Friday, November 28, 2008
Tuesday, November 25, 2008
Wednesday, November 12, 2008
Olly olly oxen free
From Wikipedia, the free encyclopedia
For the 1978 black comedy film, see Olly Olly Oxen Free (film).
The exact origin of the phrase is unknown, but etymologists suspect it is a childish corruption of the German "Alle, alle auch sind frei!", (literally, "Everyone, everyone also is free!"), which is purported to have been a cruel joke often played upon Holocaust victims by their jailers. At any particular time, a prisoner might be released, immediately upon which the phrase would be shouted. Any other prisoners who also left would be killed further down the road by Nazi soldiers.
Gordon Leeman. WWII: The True Story. 1987.
William Cartel. History of Germany. Revised and Expanded. 1815-1990.
The etymology above is highly suspect, though ingenious, as the phrase was almost certainly in use long before WWII. The phrase referred to is also not proper German. That would be "Alle, alle sind auch frei!" or better "Alle anderen sind auch frei!" (Everyone else is also free).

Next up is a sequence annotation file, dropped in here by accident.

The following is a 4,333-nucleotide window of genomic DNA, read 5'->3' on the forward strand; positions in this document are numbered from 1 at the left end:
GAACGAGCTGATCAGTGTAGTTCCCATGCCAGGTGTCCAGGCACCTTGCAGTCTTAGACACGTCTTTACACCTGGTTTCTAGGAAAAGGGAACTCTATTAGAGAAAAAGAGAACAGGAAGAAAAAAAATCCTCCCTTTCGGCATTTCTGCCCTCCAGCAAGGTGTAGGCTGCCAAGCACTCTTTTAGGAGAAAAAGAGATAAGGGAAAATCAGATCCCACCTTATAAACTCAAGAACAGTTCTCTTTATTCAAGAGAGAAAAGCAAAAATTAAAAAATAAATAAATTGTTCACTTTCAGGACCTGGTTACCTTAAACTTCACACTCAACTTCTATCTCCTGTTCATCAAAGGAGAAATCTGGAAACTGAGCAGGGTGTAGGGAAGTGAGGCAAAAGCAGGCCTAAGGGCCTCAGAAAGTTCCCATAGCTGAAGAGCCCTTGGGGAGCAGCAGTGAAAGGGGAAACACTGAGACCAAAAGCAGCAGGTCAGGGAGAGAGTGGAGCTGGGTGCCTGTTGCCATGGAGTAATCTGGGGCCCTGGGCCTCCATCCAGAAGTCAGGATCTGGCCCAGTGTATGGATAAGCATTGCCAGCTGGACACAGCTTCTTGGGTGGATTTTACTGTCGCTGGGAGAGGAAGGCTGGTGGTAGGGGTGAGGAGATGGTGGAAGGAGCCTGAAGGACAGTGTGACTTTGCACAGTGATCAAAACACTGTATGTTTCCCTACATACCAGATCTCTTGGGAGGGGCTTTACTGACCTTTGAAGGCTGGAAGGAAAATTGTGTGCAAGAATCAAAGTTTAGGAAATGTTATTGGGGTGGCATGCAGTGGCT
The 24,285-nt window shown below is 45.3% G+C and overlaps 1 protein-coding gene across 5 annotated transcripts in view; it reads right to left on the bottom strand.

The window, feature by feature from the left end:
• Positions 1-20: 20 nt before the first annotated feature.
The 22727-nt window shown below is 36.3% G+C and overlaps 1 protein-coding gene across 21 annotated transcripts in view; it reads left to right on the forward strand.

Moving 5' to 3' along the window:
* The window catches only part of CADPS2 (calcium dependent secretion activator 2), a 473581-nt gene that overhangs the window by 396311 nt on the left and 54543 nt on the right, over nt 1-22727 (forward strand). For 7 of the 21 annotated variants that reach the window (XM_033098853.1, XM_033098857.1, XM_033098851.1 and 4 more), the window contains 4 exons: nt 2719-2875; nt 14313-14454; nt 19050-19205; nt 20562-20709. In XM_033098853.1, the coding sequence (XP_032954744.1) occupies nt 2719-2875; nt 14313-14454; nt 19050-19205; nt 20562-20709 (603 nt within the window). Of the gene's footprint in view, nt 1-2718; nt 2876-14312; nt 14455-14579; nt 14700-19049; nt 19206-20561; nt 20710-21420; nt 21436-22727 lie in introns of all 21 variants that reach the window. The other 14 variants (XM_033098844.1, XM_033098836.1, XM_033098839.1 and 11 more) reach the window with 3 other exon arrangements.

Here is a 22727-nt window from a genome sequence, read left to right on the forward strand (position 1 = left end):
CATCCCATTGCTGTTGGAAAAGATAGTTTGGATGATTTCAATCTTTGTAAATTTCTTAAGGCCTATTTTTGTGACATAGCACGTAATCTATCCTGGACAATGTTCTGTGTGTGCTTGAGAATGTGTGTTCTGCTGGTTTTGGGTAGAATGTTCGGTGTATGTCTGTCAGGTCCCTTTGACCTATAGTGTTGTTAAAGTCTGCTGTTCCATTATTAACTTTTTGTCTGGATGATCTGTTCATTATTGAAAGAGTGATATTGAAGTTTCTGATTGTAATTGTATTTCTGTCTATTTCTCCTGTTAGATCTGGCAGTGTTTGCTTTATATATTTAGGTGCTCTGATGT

Another theory is that it is a corruption of the phrase, "calling all the outs in free".
The phrase can also be used to coordinate hidden players in the game "kick the can", where a group of children hide within a given radius and a "seeker" is left to guard a can filled with rocks. The seeker has to try to find the "hiders" without allowing them to sneak in and kick the can. In many areas the phrase used is "Ally Ally In Come Free" which is a way to tell all hidden that is time to start the game of trying to get in to the can without being caught. Another phrase that has a similar meaning and possibly similar root is "come out, come out, wherever you are."
Saturday, November 8, 2008
Well, this is a lot for me. I am done.